The survey comes as Feingold's camp has released internal polls showing a much narrower gap in the race. But as we noted yesterday, the fact that Feingold is still mired in the low 40s poses a persistent problem for him; as last year's New Jersey governor's race showed, undecided voters typically swing away from the incumbent in the final vote.
The Reuters/Ipsos survey also held bad news for Democrats in the race to succeed retiring Gov. Jim Doyle (D). In that contest, Republican Scott Walker leads his Democratic rival, Tom Barrett, 52 percent to 42 percent.
4. Former Alaska Gov. Sarah Palin's (R) political action committee raised $1.2 million in the third quarter -- her best fundraising quarter to date.
Sarah PAC spent $1 million and had $1.3 million cash on hand as of Sept. 30, according to her report, which was filed with the Federal Election Commission on Tuesday.
The PAC contributed $3,500 to South Carolina GOP governor candidate Nikki Haley, $5,000 to Ohio GOP governor candidate John Kasich, $5,000 to the Southern Republican Leadership Conference and $5,000 each to a pair of Iowa GOP causes: the state Republican Party and Iowa GOP attorney general candidate Brenna Findley.
She also gave $4,000 to Maryland GOP governor candidate Brian Murphy, who badly lost a primary to former Gov. Bob Ehrlich last month.
Palin's fundraising total via her PAC exceeds the $866,000 she raised in the second quarter and far outpaces the $400,000 she raised in the first quarter of the year.
There is no word yet on PAC fundraising by two other potential 2012 GOP presidential candidates, former Massachusetts Gov. Mitt Romney and Minnesota Gov. Tim Pawlenty.
Romney, whose Free and Strong America PAC files monthly, raised more than $800,000 through the first two months of the quarter. No numbers are available for September, though.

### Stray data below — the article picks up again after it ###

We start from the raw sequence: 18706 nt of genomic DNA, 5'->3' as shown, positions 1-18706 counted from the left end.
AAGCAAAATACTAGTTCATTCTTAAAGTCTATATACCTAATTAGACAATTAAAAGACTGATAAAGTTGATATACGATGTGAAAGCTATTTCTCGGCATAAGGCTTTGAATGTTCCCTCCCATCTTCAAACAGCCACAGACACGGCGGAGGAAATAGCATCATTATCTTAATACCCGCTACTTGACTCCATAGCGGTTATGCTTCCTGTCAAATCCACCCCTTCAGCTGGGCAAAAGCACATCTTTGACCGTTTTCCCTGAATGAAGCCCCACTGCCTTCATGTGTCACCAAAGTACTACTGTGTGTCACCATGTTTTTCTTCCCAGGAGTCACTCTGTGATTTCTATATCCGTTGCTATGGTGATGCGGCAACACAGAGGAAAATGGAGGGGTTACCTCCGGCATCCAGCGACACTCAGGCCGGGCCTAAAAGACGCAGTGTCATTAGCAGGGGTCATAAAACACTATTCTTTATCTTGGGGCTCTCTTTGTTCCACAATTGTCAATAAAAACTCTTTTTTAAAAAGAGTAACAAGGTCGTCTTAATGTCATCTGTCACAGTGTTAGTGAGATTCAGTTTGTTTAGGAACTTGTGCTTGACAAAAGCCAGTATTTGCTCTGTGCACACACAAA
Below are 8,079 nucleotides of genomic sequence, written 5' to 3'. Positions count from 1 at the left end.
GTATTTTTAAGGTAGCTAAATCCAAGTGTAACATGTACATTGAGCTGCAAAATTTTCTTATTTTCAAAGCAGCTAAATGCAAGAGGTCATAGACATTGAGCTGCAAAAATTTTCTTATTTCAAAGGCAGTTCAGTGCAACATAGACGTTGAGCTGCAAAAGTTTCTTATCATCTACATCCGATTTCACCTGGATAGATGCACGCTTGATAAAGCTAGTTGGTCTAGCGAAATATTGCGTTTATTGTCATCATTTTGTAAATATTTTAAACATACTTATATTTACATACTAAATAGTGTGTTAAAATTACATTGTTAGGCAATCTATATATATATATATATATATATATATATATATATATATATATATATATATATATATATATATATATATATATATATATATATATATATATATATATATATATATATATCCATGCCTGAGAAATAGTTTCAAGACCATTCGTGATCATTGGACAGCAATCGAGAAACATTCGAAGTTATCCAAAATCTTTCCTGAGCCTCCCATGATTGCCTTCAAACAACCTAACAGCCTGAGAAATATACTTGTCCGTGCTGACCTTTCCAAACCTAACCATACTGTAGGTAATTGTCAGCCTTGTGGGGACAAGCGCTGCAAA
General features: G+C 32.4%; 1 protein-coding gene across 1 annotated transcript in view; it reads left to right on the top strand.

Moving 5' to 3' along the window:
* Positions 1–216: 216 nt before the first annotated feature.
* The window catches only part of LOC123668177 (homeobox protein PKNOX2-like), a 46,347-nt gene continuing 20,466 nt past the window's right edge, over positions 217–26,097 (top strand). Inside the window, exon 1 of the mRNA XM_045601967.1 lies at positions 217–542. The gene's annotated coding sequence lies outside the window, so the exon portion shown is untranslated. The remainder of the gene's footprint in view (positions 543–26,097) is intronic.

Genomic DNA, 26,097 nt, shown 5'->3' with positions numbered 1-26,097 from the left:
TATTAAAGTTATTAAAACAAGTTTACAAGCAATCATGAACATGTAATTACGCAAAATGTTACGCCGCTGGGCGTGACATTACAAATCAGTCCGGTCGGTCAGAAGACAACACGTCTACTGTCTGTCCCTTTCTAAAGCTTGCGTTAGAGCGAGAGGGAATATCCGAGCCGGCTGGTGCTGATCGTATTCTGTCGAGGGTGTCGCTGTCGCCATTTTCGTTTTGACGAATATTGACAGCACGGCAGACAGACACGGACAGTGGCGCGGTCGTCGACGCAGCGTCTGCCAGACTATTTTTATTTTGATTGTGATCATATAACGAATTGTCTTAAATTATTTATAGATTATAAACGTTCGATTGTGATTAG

Pawlenty's Freedom First PAC raised $728,000 in the second quarter.
5. The Republican Governors Association is up with a new TV ad in Connecticut, its first foray on the airwaves in the race to succeed retiring Gov. Jodi Rell (R).
The 30-second spot charges that former Stamford Mayor Dan Malloy (D) had a "record of tax increases and fiscal irresponsibility" over his "14 years in office".
Malloy "pushed a property tax increase so steep, an oversight board had to step in to protect homeowners," the ad's narrator says. "Pay raises for himself and cronies, even while he increased the city's debt $263 million. He used a city employee to work on his home, triggering a state investigation."
"Mayor Dan Malloy: More taxes. More spending. More debt. More of the same," the spot concludes.
A Fox News poll released Tuesday showed Malloy leading former U.S. Ambassador to Ireland Tom Foley (R) 45 percent to 41 percent among likely voters -- the latest survey to show some narrowing in the Democrat's margin.
The new RGA spot comes as the Democratic Governors Association is launching its second ad in the race charging that Foley laid off nearly a thousand workers at a Georgia textile mill and drove the company into bankruptcy.
The two gubernatorial hopefuls are slated to debate tonight at 7:00 p.m.; you can watch live on WTNH-TV here.
With Aaron Blake and Felicia Sonmez
| October 13, 2010; 7:53 AM ET
Categories: Morning Fix